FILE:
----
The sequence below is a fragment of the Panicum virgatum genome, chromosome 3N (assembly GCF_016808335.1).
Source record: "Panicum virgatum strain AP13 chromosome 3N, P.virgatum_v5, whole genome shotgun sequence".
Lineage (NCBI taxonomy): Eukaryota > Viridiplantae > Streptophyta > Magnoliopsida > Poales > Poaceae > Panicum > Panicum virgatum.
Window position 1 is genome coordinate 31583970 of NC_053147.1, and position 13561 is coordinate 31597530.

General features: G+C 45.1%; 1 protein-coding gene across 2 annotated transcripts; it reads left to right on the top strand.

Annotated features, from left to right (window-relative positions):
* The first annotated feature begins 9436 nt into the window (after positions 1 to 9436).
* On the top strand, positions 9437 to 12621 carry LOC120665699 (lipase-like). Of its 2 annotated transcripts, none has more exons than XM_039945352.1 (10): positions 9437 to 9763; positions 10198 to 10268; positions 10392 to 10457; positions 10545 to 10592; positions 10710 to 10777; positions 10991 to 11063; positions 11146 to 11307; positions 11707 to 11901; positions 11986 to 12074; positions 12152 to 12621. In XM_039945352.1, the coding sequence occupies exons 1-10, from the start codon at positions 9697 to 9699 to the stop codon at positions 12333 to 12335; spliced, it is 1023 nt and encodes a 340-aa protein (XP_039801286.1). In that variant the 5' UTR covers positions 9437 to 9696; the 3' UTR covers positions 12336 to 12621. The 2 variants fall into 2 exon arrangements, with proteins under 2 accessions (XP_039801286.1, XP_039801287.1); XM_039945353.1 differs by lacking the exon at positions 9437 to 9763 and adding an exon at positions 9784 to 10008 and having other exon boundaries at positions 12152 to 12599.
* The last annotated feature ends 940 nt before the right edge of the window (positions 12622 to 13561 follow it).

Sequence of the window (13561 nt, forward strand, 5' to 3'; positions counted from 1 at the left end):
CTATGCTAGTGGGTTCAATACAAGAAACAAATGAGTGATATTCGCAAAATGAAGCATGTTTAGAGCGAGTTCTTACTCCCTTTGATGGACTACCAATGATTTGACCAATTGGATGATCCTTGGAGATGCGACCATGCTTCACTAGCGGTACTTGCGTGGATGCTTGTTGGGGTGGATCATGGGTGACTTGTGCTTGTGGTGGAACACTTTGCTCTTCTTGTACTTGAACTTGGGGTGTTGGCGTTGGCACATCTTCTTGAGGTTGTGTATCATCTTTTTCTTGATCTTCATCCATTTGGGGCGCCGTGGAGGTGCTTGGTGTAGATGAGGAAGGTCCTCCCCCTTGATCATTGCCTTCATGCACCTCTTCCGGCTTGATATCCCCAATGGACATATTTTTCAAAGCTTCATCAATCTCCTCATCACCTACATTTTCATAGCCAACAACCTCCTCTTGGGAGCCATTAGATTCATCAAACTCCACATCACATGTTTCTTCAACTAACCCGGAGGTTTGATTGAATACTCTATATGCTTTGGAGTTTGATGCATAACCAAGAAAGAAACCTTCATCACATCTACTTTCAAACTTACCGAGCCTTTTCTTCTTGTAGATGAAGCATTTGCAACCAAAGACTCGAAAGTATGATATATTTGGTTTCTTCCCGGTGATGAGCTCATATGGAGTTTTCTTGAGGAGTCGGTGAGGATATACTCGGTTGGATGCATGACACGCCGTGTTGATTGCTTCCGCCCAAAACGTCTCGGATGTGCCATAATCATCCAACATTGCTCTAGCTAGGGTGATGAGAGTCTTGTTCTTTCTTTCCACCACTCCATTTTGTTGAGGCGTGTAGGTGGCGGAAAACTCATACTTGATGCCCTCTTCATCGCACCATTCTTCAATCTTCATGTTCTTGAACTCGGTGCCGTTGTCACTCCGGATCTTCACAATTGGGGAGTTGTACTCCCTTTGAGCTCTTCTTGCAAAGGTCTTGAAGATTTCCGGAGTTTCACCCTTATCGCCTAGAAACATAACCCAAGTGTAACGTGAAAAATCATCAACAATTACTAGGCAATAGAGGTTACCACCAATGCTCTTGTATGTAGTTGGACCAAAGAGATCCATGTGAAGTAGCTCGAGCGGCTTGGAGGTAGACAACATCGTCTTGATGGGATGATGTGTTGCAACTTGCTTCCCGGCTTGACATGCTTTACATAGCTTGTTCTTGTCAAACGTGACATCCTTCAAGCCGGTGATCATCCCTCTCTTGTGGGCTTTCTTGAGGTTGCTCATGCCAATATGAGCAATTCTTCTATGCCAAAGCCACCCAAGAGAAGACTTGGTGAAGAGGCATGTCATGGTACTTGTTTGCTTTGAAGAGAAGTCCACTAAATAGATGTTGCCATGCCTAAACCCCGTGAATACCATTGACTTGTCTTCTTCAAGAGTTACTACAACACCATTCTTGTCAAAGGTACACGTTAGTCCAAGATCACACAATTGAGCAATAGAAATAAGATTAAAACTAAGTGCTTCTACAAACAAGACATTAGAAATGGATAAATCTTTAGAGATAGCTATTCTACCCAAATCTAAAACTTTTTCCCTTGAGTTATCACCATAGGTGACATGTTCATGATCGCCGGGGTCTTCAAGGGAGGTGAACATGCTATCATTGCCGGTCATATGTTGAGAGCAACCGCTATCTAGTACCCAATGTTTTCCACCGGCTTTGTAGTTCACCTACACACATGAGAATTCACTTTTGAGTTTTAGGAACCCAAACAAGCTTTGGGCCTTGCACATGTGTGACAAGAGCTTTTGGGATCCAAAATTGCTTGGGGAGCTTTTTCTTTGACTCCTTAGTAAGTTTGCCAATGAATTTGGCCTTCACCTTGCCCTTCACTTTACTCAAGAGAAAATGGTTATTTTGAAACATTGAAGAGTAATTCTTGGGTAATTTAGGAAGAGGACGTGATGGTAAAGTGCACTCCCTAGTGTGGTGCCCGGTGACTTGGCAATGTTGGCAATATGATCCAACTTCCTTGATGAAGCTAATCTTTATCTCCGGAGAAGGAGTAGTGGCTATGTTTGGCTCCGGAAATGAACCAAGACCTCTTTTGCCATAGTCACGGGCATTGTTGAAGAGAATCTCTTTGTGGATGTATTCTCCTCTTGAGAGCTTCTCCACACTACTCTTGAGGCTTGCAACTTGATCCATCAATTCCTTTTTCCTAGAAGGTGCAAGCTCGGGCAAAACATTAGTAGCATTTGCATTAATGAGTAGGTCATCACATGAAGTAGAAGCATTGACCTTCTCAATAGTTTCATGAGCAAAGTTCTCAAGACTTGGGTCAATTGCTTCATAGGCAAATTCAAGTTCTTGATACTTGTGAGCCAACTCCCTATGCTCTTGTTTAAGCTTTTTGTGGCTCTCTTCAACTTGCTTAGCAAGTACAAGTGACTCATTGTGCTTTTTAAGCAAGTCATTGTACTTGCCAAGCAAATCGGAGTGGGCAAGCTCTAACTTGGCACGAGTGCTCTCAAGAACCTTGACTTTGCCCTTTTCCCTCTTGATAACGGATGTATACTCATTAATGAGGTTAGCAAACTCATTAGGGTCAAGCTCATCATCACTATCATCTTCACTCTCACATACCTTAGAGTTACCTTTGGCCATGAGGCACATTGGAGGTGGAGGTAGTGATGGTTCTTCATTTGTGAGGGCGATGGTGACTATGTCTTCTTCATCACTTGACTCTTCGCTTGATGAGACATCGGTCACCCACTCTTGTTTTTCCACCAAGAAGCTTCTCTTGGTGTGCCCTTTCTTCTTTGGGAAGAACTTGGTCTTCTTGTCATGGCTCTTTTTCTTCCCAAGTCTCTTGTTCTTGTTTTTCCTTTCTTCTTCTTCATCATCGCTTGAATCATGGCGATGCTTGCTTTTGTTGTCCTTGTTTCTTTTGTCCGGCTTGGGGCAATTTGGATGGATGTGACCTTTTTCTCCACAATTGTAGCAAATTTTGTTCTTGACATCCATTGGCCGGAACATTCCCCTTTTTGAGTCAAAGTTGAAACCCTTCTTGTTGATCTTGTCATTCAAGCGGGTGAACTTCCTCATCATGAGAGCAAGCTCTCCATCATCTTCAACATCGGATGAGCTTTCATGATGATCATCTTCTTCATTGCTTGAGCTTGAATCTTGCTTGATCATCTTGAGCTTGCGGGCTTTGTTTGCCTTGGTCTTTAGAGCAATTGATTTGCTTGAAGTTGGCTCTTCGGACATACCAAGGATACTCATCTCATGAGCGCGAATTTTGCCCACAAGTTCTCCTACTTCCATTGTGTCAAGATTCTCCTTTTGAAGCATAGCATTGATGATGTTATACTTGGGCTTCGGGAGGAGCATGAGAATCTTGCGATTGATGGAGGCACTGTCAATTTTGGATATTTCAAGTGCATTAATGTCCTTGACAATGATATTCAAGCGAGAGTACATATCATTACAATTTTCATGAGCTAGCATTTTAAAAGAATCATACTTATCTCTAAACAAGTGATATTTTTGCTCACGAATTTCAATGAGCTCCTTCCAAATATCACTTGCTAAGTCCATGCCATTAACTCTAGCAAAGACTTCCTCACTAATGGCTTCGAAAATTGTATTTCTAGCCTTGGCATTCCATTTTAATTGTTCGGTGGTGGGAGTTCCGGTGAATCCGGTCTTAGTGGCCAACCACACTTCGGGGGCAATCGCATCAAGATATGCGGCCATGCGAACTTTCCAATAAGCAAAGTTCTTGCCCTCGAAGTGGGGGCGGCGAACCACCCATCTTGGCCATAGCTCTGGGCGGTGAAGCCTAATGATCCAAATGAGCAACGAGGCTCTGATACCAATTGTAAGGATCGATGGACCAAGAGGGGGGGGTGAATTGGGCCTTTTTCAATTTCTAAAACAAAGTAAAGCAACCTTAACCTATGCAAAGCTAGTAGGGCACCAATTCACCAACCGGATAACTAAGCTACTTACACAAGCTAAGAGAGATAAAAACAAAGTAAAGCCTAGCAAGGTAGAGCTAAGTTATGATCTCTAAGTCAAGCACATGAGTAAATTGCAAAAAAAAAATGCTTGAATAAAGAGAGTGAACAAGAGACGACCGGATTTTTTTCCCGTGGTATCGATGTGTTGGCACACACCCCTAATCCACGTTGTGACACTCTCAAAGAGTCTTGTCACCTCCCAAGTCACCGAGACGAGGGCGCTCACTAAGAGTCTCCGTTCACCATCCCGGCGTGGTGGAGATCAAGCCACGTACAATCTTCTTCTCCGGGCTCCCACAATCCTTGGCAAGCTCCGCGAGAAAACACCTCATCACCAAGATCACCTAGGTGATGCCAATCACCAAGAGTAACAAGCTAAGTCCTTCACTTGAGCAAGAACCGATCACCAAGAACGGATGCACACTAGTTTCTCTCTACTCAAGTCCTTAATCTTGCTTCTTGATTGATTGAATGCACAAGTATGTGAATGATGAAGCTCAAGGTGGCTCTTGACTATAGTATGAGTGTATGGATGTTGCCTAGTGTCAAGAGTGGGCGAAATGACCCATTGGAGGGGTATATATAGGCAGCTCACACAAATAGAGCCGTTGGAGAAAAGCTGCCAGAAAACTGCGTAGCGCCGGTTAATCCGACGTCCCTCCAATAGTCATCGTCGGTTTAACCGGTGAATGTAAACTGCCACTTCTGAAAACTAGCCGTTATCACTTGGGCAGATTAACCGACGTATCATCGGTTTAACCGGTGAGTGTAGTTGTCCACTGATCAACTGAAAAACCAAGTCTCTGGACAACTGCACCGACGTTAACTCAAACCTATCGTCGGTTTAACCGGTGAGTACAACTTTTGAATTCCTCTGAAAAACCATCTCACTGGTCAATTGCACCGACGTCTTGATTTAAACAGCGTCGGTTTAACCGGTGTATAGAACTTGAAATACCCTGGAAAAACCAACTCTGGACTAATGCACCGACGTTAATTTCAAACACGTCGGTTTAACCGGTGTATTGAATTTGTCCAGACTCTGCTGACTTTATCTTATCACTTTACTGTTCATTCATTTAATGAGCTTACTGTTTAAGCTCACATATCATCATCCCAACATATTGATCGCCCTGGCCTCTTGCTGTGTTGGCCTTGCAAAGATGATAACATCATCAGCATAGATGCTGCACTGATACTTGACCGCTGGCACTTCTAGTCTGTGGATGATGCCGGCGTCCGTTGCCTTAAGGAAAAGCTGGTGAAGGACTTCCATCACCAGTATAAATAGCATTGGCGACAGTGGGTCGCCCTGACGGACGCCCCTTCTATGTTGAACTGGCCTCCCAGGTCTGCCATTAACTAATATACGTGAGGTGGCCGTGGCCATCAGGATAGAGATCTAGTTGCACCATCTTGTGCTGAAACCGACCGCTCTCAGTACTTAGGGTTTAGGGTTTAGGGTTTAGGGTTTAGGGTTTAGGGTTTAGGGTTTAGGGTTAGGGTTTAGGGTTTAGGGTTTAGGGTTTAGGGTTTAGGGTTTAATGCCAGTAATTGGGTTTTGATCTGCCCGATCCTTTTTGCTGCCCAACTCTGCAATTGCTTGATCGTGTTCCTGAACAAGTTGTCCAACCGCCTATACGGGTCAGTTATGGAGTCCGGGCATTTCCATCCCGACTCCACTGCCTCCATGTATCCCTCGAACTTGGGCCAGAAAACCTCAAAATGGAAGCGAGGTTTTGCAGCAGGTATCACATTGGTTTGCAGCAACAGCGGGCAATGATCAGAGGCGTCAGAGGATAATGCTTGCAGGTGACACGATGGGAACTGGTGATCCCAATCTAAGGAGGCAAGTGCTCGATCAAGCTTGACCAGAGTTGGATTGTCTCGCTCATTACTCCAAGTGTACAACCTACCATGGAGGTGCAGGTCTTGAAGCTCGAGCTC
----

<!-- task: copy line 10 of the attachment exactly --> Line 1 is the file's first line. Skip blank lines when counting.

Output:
Sequence of the window (13561 nt, forward strand, 5' to 3'; positions counted from 1 at the left end):